PVS Co-Founder, Ben Finney, passed away
The Polynesian Voyaging Society is saddened to announce that Ben Finney, co-founder and first president of the organization, passed away on May 23, 2017 in Honolulu surrounded by family. He was 83 years old. Services are pending.
Nainoa Thompson, president of PVS, responded to Finney’s passing with the following statement:
“What I was told was that there was a Hawaiian Professor in Hawai’i who handed Ben a book called Kon Tiki, and she said ‘this is all wrong, you need to change this.’ Years later, Ben called a man named Herb Kawainui Kane, who together with Tommy Holmes spearheaded the building of Hōkūle‘a. So, if we’re going to celebrate 42 years of voyaging and honor and celebrate Hōkūle‘a’s voyage around the earth, we have to think that none of this would have happened without that phone call. Ben provided the vision and mission and the leadership to set the foundation for all that we would do in voyaging since 1976. If Ben didn’t make that phone call, there wouldn’t be a Hōkūle‘a and there probably wouldn’t be voyaging in the Pacific today. And, there would be no real connection between the values of mālama honua and this island earth. We owe so much to him. Hawai‘i, the pacific and the world is indebted to the work of Ben Finney.”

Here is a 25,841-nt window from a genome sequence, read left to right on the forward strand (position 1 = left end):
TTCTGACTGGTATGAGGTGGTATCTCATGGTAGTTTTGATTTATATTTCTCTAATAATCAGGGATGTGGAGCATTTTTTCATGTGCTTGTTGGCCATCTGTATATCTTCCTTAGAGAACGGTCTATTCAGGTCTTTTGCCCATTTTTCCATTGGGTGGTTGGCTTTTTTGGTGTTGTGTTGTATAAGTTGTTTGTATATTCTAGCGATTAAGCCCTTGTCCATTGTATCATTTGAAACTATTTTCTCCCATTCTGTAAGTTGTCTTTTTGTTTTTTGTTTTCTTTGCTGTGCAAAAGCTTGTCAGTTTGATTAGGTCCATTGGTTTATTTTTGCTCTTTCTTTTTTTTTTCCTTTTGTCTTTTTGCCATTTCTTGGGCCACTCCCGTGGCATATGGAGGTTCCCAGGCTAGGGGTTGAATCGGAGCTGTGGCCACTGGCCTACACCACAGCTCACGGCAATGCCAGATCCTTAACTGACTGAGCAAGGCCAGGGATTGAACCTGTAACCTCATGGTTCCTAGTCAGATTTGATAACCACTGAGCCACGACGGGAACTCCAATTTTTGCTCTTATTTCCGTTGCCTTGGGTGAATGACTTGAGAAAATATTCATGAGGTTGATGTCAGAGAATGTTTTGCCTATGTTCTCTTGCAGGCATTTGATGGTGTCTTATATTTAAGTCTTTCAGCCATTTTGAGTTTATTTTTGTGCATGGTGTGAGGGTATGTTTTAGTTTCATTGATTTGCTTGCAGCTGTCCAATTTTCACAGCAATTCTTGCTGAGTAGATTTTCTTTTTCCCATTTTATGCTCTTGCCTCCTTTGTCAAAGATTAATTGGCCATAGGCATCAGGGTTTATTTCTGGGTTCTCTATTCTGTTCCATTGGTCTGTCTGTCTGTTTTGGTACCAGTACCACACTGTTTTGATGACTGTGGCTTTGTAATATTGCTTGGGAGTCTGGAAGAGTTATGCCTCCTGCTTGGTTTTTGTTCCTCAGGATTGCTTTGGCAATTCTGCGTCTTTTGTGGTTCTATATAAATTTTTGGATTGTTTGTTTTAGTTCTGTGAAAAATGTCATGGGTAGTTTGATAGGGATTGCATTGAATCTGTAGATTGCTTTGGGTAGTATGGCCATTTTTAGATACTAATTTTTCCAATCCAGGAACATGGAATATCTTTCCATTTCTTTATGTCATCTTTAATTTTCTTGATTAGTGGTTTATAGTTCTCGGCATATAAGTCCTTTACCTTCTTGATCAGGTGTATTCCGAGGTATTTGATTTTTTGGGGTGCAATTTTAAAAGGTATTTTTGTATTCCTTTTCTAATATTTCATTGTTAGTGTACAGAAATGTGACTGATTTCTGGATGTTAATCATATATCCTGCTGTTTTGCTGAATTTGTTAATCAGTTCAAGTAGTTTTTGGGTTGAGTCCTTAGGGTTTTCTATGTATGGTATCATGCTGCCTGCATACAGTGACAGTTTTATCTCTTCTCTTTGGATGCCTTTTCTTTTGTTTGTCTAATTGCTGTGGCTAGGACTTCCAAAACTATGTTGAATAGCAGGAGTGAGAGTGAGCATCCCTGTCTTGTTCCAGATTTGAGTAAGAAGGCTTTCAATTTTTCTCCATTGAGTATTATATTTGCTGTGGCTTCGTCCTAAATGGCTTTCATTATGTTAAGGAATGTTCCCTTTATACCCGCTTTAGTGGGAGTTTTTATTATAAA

An anthropologist and pioneer in the reconstruction and sailing of Polynesian voyaging canoes, Finney first began dreaming about building a canoe and sailing it to Tahiti while studying at the University of Hawai‘i in 1958. In the mid-1960s, he built Nalehia, a replica of a Hawaiian double canoe that provided the basic information on sailing performance that went into planning Hōkūle‘a’s initial voyage to Tahiti.
Finney co-founded PVS in 1973 with Herb Kawainui Kane and Tommy Holmes and served as its first president. Together with countless volunteers, they built Hōkūle‘a, the first Polynesian voyaging canoe in 600 years and launched her in 1975.
He set out to show that Hawaiians could intentionally sail long-distances without modern instruments. He sailed on Hōkūle‘a’s first voyage to Tahiti in 1976. He also sailed on the 1985 voyage to Aotearoa, the 1992 voyage to Rarotonga, and also covered the 1995 voyage from the Marquesas to Hawai‘i from Hōkūle‘a’s escort vessel.
The history and practice of Polynesian voyaging is an epic story of human migration: Ben’s love of it inspired his contributions to the anthropology of the human experience in space.
During his career, Finney held faculty appointments at the University of California, Santa Barbara, the Australian National University, the University of French Polynesia, and the International Space University. From 1970 through 2000 he was a professor of anthropology at the University of Hawai‘i at Mānoa, where his courses included Human Adaptation to the Sea and Human Adaptation to Living in Space. From 1994 through 2003 he was the co-chair of the department of Space and Society at the International Space University.